NoDaLiDa 2023 - May 22-24, 2023
Automatic Closed Captioning for Estonian Live Broadcasts
Tanel Alumäe, Joonas Kalda, Külliki Bode, Martin Kaitsa
This paper describes a speech recognition based closed captioning system for Estonian language, primarily intended for the hard-of-hearing community. The system automatically identifies Estonian speech segments, converts speech to text using Kaldi-based TDNN-F models, and applies punctuation insertion and inverse text normalization. The word error rate of the system is 8.5% for television news programs and 13.4% for talk shows. The system is used by the Estonian Public Television for captioning live native language broadcasts and by the Estonian Parliament for captioning its live video feeds. Qualitative evaluation with the target audience showed that while the existence of closed captioning is crucial, the most important aspects that need to be improved are the ASR quality and better synchronization of the captions with the audio.
A character-based analysis of impacts of dialects on end-to-end Norwegian ASR
Phoebe Parsons, Knut Kvale, Torbjørn Svendsen, Giampiero Salvi
We present a method for analyzing character errors for use with character-based, end-to-end ASR systems, as used herein for investigating dialectal speech. As end-to-end systems are able to produce novel spellings, there exists a possibility that the spelling variants produced by these systems can capture phonological information beyond the intended target word. We therefore first introduce a way of guaranteeing that similar words and characters are paired during alignment, thus ensuring that any resulting analysis of character errors is founded on sound substitutions. Then, from such a careful character alignment, we find trends in system-generated spellings that align with known phonological features of Norwegian dialects, in particular, “r” and “l” confusability and voiceless stop lenition. Through this analysis, we demonstrate that cues from acoustic dialectal features can influence the output of an end-to-end ASR systems.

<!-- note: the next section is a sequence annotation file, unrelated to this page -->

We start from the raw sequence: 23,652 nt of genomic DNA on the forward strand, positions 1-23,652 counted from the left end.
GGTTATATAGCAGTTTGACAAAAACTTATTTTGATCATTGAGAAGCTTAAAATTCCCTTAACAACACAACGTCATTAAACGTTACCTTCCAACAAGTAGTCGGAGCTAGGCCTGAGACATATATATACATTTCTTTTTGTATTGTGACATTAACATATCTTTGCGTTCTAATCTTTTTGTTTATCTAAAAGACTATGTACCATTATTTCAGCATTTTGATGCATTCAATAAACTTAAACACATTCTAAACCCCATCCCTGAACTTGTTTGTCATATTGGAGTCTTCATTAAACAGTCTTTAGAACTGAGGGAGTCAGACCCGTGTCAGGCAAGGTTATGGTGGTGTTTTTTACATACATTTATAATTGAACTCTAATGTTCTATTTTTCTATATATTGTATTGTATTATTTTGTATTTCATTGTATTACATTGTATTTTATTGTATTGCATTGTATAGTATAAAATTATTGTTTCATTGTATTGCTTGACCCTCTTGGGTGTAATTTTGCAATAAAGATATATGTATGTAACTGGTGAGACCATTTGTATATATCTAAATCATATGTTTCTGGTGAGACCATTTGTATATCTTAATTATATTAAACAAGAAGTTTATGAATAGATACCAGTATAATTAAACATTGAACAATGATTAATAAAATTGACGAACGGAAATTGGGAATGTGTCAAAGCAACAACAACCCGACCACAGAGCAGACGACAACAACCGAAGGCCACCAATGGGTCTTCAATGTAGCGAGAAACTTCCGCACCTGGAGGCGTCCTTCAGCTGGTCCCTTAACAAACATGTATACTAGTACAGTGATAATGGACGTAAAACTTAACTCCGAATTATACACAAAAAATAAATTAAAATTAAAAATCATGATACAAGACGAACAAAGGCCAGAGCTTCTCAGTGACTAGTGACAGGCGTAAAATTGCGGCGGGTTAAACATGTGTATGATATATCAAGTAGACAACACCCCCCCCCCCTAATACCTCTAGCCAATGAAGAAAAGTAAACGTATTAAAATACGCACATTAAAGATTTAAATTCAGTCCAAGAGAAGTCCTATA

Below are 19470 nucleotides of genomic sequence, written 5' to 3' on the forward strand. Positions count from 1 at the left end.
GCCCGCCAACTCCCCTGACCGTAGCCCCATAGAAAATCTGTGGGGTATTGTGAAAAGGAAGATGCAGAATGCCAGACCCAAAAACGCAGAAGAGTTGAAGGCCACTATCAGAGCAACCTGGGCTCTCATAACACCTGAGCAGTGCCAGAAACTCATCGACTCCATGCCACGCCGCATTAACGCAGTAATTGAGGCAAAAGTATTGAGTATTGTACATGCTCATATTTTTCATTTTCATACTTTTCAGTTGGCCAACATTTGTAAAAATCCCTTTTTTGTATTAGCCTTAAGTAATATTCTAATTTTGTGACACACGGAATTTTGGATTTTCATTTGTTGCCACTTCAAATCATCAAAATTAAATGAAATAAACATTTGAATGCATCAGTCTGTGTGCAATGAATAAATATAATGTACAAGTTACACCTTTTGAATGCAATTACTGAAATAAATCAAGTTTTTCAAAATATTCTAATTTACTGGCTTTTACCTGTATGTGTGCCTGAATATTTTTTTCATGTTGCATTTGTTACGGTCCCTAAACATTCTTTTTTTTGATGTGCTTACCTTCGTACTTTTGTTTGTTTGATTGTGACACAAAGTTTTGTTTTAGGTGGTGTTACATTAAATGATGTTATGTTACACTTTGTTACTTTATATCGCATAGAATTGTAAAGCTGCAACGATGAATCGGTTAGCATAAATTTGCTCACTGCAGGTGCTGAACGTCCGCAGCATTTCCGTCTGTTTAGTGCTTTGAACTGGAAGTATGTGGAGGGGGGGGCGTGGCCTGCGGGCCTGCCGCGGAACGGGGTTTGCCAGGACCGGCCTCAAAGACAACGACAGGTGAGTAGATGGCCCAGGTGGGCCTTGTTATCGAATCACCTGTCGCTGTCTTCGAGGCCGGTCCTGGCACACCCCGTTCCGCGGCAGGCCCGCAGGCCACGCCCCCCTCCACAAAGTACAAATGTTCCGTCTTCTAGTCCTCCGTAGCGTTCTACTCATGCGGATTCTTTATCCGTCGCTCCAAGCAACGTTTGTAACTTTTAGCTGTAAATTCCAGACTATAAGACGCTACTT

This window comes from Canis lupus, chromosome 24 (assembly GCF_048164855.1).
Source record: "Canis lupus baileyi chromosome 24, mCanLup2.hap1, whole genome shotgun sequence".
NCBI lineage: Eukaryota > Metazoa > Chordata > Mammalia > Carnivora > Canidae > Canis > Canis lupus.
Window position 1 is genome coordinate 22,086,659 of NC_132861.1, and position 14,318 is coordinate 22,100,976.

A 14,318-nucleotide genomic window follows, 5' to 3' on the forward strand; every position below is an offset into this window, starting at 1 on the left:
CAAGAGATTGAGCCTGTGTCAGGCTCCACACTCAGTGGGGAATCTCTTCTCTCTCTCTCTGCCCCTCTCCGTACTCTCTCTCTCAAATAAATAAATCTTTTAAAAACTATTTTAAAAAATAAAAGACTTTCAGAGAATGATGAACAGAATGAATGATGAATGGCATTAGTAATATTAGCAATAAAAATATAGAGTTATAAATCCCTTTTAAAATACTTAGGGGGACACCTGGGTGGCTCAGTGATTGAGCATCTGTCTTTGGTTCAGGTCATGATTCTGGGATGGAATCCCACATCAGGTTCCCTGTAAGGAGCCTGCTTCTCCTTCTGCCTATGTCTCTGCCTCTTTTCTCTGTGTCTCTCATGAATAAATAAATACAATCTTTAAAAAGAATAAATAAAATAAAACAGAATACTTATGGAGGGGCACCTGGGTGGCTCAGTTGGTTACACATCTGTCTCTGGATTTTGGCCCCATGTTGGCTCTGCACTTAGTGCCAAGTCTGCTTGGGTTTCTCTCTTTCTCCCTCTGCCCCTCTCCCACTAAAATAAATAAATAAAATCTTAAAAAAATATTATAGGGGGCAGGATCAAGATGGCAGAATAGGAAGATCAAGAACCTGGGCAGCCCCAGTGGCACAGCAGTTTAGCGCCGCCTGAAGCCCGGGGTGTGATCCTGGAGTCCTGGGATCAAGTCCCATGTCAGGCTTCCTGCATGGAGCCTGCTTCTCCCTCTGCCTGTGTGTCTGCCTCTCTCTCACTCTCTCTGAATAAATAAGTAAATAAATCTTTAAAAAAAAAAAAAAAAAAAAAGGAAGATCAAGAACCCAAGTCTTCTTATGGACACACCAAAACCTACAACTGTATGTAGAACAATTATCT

Improving Generalization of Norwegian ASR with Limited Linguistic Resources
Per Erik Solberg, Pablo Ortiz, Phoebe Parsons, Torbjørn Svendsen, Giampiero Salvi
With large amounts of training data, it is possible to train ASR models that generalize well across speakers and domains. But how do you train robust models when there is a limited amount of available training data? In the experiments reported here, we fine-tuned a pre-trained wav2vec2 ASR model on two transcribed, Norwegian speech datasets, one with parliamentary speech and one with radio recordings, as well as on combinations of the two datasets. We subsequently tested these models on different test sets with planned and unplanned speech and with speakers of various dialects. Our results show that models trained on combinations of the two datasets generalize better to new data than the single-dataset models, even when the length of the training data is the same. Our lexical analysis sheds light on the type of mistakes made by the models and on the importance of consistent standardization when training combined models of this kind.
Boosting Norwegian Automatic Speech Recognition
Javier de la Rosa, Rolv-Arild Braaten, Per Egil Kummervold, Freddy Wetjen
In this paper, we present several baselines for automatic speech recognition (ASR) models for the two official written languages in Norway: Bokmål and Nynorsk. We compare the performance of models of varying sizes and pre-training approaches on multiple Norwegian speech datasets. Additionally, we measure the performance of these models against previous state-of-the-art ASR models, as well as on out-of-domain datasets. We improve the state of the art on the Norwegian Parliamentary Speech Corpus (NPSC) from a word error rate (WER) of 17.10% to 7.60%, with models achieving 5.81% for Bokmål and 11.54% for Nynorsk. We also discuss the challenges and potential solutions for further improving ASR models for Norwegian.